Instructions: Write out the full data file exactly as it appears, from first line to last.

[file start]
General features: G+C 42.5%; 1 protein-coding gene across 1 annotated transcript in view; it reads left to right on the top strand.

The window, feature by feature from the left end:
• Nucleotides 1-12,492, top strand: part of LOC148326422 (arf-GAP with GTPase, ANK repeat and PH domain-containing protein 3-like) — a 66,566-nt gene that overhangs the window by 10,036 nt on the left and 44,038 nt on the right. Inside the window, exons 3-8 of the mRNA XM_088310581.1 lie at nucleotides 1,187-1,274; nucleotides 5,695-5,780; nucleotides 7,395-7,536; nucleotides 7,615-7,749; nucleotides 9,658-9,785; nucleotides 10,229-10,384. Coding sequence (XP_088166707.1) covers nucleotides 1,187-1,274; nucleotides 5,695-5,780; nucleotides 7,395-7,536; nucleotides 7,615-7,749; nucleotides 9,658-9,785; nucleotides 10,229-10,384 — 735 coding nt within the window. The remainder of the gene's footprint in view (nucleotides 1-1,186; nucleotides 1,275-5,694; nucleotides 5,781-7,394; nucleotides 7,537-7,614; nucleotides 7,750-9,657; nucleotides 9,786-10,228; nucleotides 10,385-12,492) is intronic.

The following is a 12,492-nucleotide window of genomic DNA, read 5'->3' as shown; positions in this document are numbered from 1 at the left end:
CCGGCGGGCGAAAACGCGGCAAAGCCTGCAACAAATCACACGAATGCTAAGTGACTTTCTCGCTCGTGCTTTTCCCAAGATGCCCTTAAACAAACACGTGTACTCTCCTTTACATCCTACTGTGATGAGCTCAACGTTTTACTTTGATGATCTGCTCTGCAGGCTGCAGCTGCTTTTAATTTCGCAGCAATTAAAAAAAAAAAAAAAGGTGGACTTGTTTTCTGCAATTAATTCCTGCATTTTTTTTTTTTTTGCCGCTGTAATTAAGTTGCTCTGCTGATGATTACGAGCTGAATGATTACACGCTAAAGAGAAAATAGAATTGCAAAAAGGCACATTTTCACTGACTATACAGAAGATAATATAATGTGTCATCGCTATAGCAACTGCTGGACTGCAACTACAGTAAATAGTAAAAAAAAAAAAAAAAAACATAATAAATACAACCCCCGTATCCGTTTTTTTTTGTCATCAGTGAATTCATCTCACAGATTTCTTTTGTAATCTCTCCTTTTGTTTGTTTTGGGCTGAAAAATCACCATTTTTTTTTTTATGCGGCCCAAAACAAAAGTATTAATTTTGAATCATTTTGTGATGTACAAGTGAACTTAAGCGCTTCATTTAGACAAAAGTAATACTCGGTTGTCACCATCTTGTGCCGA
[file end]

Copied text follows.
General features: G+C 42.5%; 1 protein-coding gene across 1 annotated transcript in view; it reads left to right on the top strand.

The window, feature by feature from the left end:
• Nucleotides 1-12,492, top strand: part of LOC148326422 (arf-GAP with GTPase, ANK repeat and PH domain-containing protein 3-like) — a 66,566-nt gene that overhangs the window by 10,036 nt on the left and 44,038 nt on the right. Inside the window, exons 3-8 of the mRNA XM_088310581.1 lie at nucleotides 1,187-1,274; nucleotides 5,695-5,780; nucleotides 7,395-7,536; nucleotides 7,615-7,749; nucleotides 9,658-9,785; nucleotides 10,229-10,384. Coding sequence (XP_088166707.1) covers nucleotides 1,187-1,274; nucleotides 5,695-5,780; nucleotides 7,395-7,536; nucleotides 7,615-7,749; nucleotides 9,658-9,785; nucleotides 10,229-10,384 — 735 coding nt within the window. The remainder of the gene's footprint in view (nucleotides 1-1,186; nucleotides 1,275-5,694; nucleotides 5,781-7,394; nucleotides 7,537-7,614; nucleotides 7,750-9,657; nucleotides 9,786-10,228; nucleotides 10,385-12,492) is intronic.

The following is a 12,492-nucleotide window of genomic DNA, read 5'->3' as shown; positions in this document are numbered from 1 at the left end:
CCGGCGGGCGAAAACGCGGCAAAGCCTGCAACAAATCACACGAATGCTAAGTGACTTTCTCGCTCGTGCTTTTCCCAAGATGCCCTTAAACAAACACGTGTACTCTCCTTTACATCCTACTGTGATGAGCTCAACGTTTTACTTTGATGATCTGCTCTGCAGGCTGCAGCTGCTTTTAATTTCGCAGCAATTAAAAAAAAAAAAAAAGGTGGACTTGTTTTCTGCAATTAATTCCTGCATTTTTTTTTTTTTTGCCGCTGTAATTAAGTTGCTCTGCTGATGATTACGAGCTGAATGATTACACGCTAAAGAGAAAATAGAATTGCAAAAAGGCACATTTTCACTGACTATACAGAAGATAATATAATGTGTCATCGCTATAGCAACTGCTGGACTGCAACTACAGTAAATAGTAAAAAAAAAAAAAAAAAACATAATAAATACAACCCCCGTATCCGTTTTTTTTTGTCATCAGTGAATTCATCTCACAGATTTCTTTTGTAATCTCTCCTTTTGTTTGTTTTGGGCTGAAAAATCACCATTTTTTTTTTTATGCGGCCCAAAACAAAAGTATTAATTTTGAATCATTTTGTGATGTACAAGTGAACTTAAGCGCTTCATTTAGACAAAAGTAATACTCGGTTGTCACCATCTTGTGCCGA